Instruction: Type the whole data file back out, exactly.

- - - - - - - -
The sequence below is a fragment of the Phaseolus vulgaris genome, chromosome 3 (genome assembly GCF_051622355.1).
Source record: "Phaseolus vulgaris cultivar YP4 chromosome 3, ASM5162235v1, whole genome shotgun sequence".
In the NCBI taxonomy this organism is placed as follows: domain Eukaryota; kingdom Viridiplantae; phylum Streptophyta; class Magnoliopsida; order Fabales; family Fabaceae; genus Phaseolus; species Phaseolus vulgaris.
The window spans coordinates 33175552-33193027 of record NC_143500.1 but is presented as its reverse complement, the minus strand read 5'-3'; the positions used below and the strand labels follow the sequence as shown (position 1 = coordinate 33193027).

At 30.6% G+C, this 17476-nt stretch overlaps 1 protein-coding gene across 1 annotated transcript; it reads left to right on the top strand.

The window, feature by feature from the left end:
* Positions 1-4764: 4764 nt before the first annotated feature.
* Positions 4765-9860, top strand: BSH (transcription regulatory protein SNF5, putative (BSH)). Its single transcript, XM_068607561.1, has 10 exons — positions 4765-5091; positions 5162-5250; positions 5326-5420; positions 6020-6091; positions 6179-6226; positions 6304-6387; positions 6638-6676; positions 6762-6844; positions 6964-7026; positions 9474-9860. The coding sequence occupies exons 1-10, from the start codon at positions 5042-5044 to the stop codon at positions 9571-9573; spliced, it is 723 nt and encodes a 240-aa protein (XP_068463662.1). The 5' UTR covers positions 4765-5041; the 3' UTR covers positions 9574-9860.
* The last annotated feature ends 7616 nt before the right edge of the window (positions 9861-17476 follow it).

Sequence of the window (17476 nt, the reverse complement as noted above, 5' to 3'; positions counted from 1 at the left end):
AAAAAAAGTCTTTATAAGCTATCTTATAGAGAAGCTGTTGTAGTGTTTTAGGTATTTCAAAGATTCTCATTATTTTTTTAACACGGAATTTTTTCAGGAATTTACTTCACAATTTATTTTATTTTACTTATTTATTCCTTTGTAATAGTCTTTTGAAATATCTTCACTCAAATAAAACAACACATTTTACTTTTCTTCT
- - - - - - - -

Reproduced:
The sequence below is a fragment of the Phaseolus vulgaris genome, chromosome 3 (genome assembly GCF_051622355.1).
Source record: "Phaseolus vulgaris cultivar YP4 chromosome 3, ASM5162235v1, whole genome shotgun sequence".
In the NCBI taxonomy this organism is placed as follows: domain Eukaryota; kingdom Viridiplantae; phylum Streptophyta; class Magnoliopsida; order Fabales; family Fabaceae; genus Phaseolus; species Phaseolus vulgaris.
The window spans coordinates 33175552-33193027 of record NC_143500.1 but is presented as its reverse complement, the minus strand read 5'-3'; the positions used below and the strand labels follow the sequence as shown (position 1 = coordinate 33193027).

At 30.6% G+C, this 17476-nt stretch overlaps 1 protein-coding gene across 1 annotated transcript; it reads left to right on the top strand.

The window, feature by feature from the left end:
* Positions 1-4764: 4764 nt before the first annotated feature.
* Positions 4765-9860, top strand: BSH (transcription regulatory protein SNF5, putative (BSH)). Its single transcript, XM_068607561.1, has 10 exons — positions 4765-5091; positions 5162-5250; positions 5326-5420; positions 6020-6091; positions 6179-6226; positions 6304-6387; positions 6638-6676; positions 6762-6844; positions 6964-7026; positions 9474-9860. The coding sequence occupies exons 1-10, from the start codon at positions 5042-5044 to the stop codon at positions 9571-9573; spliced, it is 723 nt and encodes a 240-aa protein (XP_068463662.1). The 5' UTR covers positions 4765-5041; the 3' UTR covers positions 9574-9860.
* The last annotated feature ends 7616 nt before the right edge of the window (positions 9861-17476 follow it).

Sequence of the window (17476 nt, the reverse complement as noted above, 5' to 3'; positions counted from 1 at the left end):
AAAAAAAGTCTTTATAAGCTATCTTATAGAGAAGCTGTTGTAGTGTTTTAGGTATTTCAAAGATTCTCATTATTTTTTTAACACGGAATTTTTTCAGGAATTTACTTCACAATTTATTTTATTTTACTTATTTATTCCTTTGTAATAGTCTTTTGAAATATCTTCACTCAAATAAAACAACACATTTTACTTTTCTTCT